Use gestures and facial expressions when communicating with your little one to make speech and language more motivating.

Studies show that late talkers tend to catch up to their peers by preschool age. Studies also show that 1 in 4 children are late talkers.

Don’t rush your little one to talk. If they are making sounds, using gestures, or displaying receptive language, they are developing language skills. 

How Clear Should Speech Be at 14 Months?

Don’t expect melodies or sonnets at this age; much of your child’s speech will still be sounds “m, b, d, p, and t.” In addition to sounds, much of their language will be backed up with gestures and facial expressions to get their point across.

Coordination and vocabulary haven’t quite caught up to the excitement and motivation to talk at this age. Many of the babble and sounds your child makes will still need to be translated and provided with meaning.

True words typically develop between 12 and 19 months. Clarity of speech can happen much later into toddlerhood. Many kindergartners are still working on correct word and letter sounds.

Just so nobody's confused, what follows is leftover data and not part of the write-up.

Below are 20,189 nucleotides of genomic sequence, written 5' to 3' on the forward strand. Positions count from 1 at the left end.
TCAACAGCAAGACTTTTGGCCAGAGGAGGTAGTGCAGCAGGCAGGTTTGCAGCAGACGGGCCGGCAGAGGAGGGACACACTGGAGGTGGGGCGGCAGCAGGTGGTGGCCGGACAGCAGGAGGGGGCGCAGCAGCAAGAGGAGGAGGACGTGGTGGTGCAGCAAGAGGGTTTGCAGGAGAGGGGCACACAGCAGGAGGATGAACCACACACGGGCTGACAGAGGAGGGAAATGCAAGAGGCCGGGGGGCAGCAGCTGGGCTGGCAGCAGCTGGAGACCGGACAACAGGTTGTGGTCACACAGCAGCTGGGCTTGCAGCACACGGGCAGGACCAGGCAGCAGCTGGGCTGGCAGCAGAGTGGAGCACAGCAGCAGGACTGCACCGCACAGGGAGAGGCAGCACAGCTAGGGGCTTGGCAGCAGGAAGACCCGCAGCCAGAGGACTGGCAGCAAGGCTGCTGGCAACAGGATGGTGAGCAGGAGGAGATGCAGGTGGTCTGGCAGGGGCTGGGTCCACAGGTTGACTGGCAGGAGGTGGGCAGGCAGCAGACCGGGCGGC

Twin toddler dressed in blue lying head to head on floor.

What To Expect

Language and speech development varies among children. Typically, children follow a curve of development.

Speech and language development start immediately as children develop receptive language and imitation from songs, games, and social interactions.

8 – 12 Months: Between eight and 12 months, children begin to use sounds and gestures to communicate, essentially babbling with purpose.

12 – 18 Months: Those who haven’t started babbling by 12 months generally begin imitation, sounds, noises, gestures, and babbling between 12 and 18 months. If your child hasn’t started these behaviors by 18 months, they could just simply be late talkers.